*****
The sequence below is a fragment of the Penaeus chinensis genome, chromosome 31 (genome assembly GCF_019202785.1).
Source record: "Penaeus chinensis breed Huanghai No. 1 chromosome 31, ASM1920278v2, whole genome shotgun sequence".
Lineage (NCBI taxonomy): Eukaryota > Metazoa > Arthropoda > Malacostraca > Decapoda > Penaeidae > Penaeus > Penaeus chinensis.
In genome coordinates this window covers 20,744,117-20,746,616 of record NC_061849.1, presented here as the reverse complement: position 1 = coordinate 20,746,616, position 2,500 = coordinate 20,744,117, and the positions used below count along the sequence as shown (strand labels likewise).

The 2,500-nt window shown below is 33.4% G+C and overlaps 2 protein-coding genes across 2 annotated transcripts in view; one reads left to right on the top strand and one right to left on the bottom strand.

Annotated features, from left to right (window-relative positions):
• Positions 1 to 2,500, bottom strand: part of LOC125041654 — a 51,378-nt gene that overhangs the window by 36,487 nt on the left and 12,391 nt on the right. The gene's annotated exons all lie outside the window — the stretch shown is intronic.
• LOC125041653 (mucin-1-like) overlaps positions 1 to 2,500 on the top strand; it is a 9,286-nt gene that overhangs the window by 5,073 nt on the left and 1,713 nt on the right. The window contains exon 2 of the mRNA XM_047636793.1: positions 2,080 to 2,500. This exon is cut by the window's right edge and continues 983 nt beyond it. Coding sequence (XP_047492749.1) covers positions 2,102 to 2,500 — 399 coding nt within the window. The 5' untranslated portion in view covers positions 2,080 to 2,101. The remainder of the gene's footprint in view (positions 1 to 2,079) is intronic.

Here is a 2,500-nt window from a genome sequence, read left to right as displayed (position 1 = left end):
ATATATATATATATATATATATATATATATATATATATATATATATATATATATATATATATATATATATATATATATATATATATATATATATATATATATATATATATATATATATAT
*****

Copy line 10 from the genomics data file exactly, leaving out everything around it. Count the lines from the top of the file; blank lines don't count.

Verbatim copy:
ATATATATATATATATATATATATATATATATATATATATATATATATATATATATATATATATATATATATATATATATATATATATATATATATATATATATATATATATATATATAT